How to Understand Your Organizational Health

What does a healthy organization look like? According to McKinsey, true organizational health comes from having a long-term focus. But more specifically, health comes from using short-term transformations to bolster long-term corporate objectives. In an article for McKinsey & Company, Lili Duan, Rajesh Krishnan, and Brooke Weddle share four “power practices” to use during transformation that can improve organizational health:

  • Set a clear direction.
  • Make it meaningful to employees.
  • Spark ideas and innovation.
  • Build strong operational discipline, in a supportive way.

Fitness for Years

To have a clear direction for transformation, strategy must be converted into concrete goals and milestones. Such mechanisms will be used to raise fences as to what will or will not be done on a project. Without this formal guidance from the beginning, it is a crapshoot whether everything else will fall into place.

To make strategy most meaningful to employees, try to involve them in setting the objectives that pertain to them. In the best case scenario, employee talents will not only align with what strategy needs, but also align with employees’ individual aspirations. Setting strategy should not always be a one-way street.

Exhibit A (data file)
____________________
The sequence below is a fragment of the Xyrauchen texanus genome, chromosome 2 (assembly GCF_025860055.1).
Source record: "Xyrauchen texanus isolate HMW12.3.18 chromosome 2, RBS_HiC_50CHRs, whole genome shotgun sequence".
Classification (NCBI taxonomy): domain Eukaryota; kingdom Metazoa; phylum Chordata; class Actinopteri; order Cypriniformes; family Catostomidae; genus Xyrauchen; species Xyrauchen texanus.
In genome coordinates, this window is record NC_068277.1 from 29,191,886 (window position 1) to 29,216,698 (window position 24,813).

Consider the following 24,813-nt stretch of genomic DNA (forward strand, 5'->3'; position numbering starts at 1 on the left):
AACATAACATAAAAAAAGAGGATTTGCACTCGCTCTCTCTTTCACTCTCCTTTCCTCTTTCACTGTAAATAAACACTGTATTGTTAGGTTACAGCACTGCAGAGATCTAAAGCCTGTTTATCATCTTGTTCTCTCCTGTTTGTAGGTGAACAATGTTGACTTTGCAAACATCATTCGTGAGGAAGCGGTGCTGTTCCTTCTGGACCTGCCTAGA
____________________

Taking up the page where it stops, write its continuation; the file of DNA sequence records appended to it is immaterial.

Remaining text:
On the subject of sparking innovation, the McKinsey authors concede that there is no one best method for generating fresh ideas, and to think otherwise could be dangerous. However, it is seldom a bad idea to let employees work closer with customers in order to dream up product or service improvements. It also does not hurt to take a look at what the competition is doing.

Lastly, about building operational discipline, the authors write this:

It’s important to start at the top, with explicit targets for operating performance that are then replicated at other levels. Operational discipline requires the communication of clear standards of work so that employees understand how to achieve goals and metrics consistently. This also helps leaders ensure that the day-to-day work complies with those standards, and it allows leaders to emphasize the core values of efficiency and productivity. Maintaining operational discipline puts a premium on another management practice: supportive leadership, which includes creating a sense of teamwork and mutual support throughout the organization and demonstrating concern for the welfare of employees.

Maybe you have noticed that McKinsey’s recommendations often fall under the category of “easier said than done,” but hey—somebody has to be the one to say these things, and they have the abundance of data to support their ideas. For a breakdown on that data, you can view the original article here:

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